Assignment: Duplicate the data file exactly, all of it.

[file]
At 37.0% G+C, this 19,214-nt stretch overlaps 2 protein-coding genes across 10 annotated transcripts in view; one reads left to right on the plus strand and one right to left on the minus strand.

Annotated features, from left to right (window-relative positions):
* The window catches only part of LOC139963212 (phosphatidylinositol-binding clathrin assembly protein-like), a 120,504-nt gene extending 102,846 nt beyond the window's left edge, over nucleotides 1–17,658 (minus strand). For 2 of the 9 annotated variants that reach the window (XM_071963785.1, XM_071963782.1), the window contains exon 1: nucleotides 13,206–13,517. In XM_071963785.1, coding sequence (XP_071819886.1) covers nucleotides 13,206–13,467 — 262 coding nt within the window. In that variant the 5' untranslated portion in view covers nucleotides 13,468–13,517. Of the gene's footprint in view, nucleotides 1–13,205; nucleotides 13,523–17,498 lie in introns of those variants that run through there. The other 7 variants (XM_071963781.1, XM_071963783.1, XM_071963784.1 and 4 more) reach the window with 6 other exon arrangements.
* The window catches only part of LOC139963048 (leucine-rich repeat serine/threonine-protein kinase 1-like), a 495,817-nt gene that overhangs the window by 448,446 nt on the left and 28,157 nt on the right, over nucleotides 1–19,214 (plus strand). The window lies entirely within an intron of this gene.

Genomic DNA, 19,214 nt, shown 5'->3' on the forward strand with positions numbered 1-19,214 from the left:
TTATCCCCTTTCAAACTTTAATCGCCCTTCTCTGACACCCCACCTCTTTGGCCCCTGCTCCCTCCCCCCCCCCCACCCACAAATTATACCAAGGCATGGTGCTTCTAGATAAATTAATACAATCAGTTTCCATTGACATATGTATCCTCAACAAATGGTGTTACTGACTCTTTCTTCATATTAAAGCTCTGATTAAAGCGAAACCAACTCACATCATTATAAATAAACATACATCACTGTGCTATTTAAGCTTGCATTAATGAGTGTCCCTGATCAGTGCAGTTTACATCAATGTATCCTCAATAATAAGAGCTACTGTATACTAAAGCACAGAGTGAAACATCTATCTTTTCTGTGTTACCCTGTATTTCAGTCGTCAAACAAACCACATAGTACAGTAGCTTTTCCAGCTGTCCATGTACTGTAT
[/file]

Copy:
At 37.0% G+C, this 19,214-nt stretch overlaps 2 protein-coding genes across 10 annotated transcripts in view; one reads left to right on the plus strand and one right to left on the minus strand.

Annotated features, from left to right (window-relative positions):
* The window catches only part of LOC139963212 (phosphatidylinositol-binding clathrin assembly protein-like), a 120,504-nt gene extending 102,846 nt beyond the window's left edge, over nucleotides 1–17,658 (minus strand). For 2 of the 9 annotated variants that reach the window (XM_071963785.1, XM_071963782.1), the window contains exon 1: nucleotides 13,206–13,517. In XM_071963785.1, coding sequence (XP_071819886.1) covers nucleotides 13,206–13,467 — 262 coding nt within the window. In that variant the 5' untranslated portion in view covers nucleotides 13,468–13,517. Of the gene's footprint in view, nucleotides 1–13,205; nucleotides 13,523–17,498 lie in introns of those variants that run through there. The other 7 variants (XM_071963781.1, XM_071963783.1, XM_071963784.1 and 4 more) reach the window with 6 other exon arrangements.
* The window catches only part of LOC139963048 (leucine-rich repeat serine/threonine-protein kinase 1-like), a 495,817-nt gene that overhangs the window by 448,446 nt on the left and 28,157 nt on the right, over nucleotides 1–19,214 (plus strand). The window lies entirely within an intron of this gene.

Genomic DNA, 19,214 nt, shown 5'->3' on the forward strand with positions numbered 1-19,214 from the left:
TTATCCCCTTTCAAACTTTAATCGCCCTTCTCTGACACCCCACCTCTTTGGCCCCTGCTCCCTCCCCCCCCCCCACCCACAAATTATACCAAGGCATGGTGCTTCTAGATAAATTAATACAATCAGTTTCCATTGACATATGTATCCTCAACAAATGGTGTTACTGACTCTTTCTTCATATTAAAGCTCTGATTAAAGCGAAACCAACTCACATCATTATAAATAAACATACATCACTGTGCTATTTAAGCTTGCATTAATGAGTGTCCCTGATCAGTGCAGTTTACATCAATGTATCCTCAATAATAAGAGCTACTGTATACTAAAGCACAGAGTGAAACATCTATCTTTTCTGTGTTACCCTGTATTTCAGTCGTCAAACAAACCACATAGTACAGTAGCTTTTCCAGCTGTCCATGTACTGTAT